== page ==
The present book is the most exploring book on the human anatomy from Ayurvedic point of the view while correlating the same with the modern knowledge acquired over the period of time. The book is one of the most delightful treats for an inquisitive mind wishing to understand the anatomy of the human body with the deep rooted knowledge as described in Ayurvedic texts by great scholars of all times including Sushurta Samhita Charak Samhita, Ashtang Hridaya and others. This book is an earnest attempt to explore the knowledge to its deepest origin based on the principle of "believe in what you see" or in other words how Ayurvedic scientists look into the body, what they conceived, perceived and observed. The author has critically taken not of all the descriptions and after correlating the same with his own experienced acquired over five decades of his association with Ayurveda and has tried to present the most impartial and acceptable view regarding the mysteries of human body.

The whole book has been prepared on the basis of different disciplines of human anatomy such as Garbh Sharir, Sira Dhamni Sharir, Srotas Sharir, Asthi Sharir, Marma Sharir, Peshi Sharir, Indriya Sharir, Tantrika Sharir, etc. This chapterwise description is again important for graduate and postgraduate level scholars of Ayurveda. From the examination point of view of the book covers the syllabus approved by the Central Council of Indian Medicine, Delhi and a number of other Universities and Colleges imparting the education in the faculty of Ayurveda.

Attempt has been made to provide a systematic stream of knowledge which may be able to develop scientific intent in the minds of the readers.

The author feels that with the changing global scenario and transformation of the world into global village, it becomes imperative to come up with an authorartive text on Ayurvedic, which may be able to provide opportunity to those coming from non-Hindi speaking regions of India as well as from abroad.

Understanding of human anatomy is the very basis for initiating a study into any healthcare system. Ayurveda is no exception, however there has been an earnest requirement for providing a good Ayurvedic text book on human Anatomy with pictorial presentation. The present book fills the void.


About the Author

Prof. Suresh Chandra is a Professor and Head of the Post Graduate Department of Rachna Sharir at State Ayurvedic College, Lucknow since last four years. For more than last twenty five years he has been teaching subject of Sharir to the student's in wide range of Government Ayurvedic Colleges of Uttar Pradesh such Government Ayurvedic College, Gurukul Kangri, Hardwar, and Government Ayurvedic College Atarra (Banda) and now at Lucknow. He received M.D. (Ayurveda) Sharir degree from Lucknow University, Lucknow in the year 1982. He has many valuable papers to his credit, which have been published in National Journals of Ayurveda. He also presented most laudable scientific papers in different scientific seminars and workshops organized by Ayurvedic Institutions of the country. Prof. Suresh Chandra is recipient of the prestigious late Bhaskar Govind Ghanekar "Best Sharir Teacher" award of the country and also late Laxmi Bai Thatte "Best M.D. thesis:" award from All India Sharir Research Institute, Lucknow. He has been honoured with a title of "National Dissector" in Dissection Methodology Training Programme organized by All India Sharir Research Institute, Lucknow. He possess skilled hand for meticulous cadaveric dissection. He is supervisor of number of M.D. and Ph.D. thesis and also expert member and examiner in Universities of India.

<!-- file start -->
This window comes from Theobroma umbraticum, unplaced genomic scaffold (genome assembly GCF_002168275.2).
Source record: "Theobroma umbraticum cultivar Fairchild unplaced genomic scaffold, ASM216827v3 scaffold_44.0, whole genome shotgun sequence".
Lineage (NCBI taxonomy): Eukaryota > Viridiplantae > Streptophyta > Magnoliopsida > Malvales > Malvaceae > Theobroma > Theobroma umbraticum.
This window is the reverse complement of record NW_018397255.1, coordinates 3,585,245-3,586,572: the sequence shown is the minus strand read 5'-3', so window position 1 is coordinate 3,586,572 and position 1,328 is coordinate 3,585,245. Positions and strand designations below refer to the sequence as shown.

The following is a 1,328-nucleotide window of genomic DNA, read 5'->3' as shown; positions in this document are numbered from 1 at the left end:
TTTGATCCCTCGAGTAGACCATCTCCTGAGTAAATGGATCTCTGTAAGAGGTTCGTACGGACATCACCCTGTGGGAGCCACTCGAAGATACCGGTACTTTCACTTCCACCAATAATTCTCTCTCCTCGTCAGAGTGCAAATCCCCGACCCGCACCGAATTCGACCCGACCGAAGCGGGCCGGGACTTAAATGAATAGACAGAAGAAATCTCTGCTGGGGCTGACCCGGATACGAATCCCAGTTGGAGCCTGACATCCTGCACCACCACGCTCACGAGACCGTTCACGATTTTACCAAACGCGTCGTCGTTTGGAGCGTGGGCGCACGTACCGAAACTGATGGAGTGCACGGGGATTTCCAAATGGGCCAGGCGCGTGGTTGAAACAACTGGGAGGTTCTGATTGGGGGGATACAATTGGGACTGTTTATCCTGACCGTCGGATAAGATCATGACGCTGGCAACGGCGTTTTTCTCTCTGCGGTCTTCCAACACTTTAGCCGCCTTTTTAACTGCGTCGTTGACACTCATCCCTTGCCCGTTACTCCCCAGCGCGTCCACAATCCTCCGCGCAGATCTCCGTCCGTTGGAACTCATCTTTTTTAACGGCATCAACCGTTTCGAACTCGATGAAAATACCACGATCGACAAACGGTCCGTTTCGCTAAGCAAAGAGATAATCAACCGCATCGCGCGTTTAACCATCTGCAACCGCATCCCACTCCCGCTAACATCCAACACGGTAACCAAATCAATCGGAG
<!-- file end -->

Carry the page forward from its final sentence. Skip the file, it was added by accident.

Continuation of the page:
Prof. D.G. Thatte is a retired professor Sharir and Additional Director of Ayurvedic and Unani education Govt. of Uttar Pradesh, Lucknow. He has been teaching the subject of Sharir (Human anatomy and physiology) for the last forty year. He received his bachelor's degree in Ayurveda from Faculty of Indian Medicine, Lucknow University, Lucknow in the Year 1957 with a Gold Medal Immediately after his completion the job of House officer and R.M. officer, he was appointed as Demonstrator in anatomy at State Ayurvedic College, Lucknow. He rose to the level of Professor and Head of the Post Graduate Department of Sharir at State Ayurvedic College, Lucknow and then as Principal cum Superintendent of the College. Finally he retired as Additional Director of Ayurvedic and Unani education Govt. of Uttar Pradesh, Lucknow. He also got an opportunity to work as Visiting Professor in the Faculty of Ayurvedic, Institute of Medical Sciences, Banaras Hindu University, Varanasi. Presently he is Guru of Sharir Rachna at National Ayurveda Academy (Rashtriya Ayurveda Vidyapeeth) New Delhi an Undertaking of Govt. of India, New Delhi.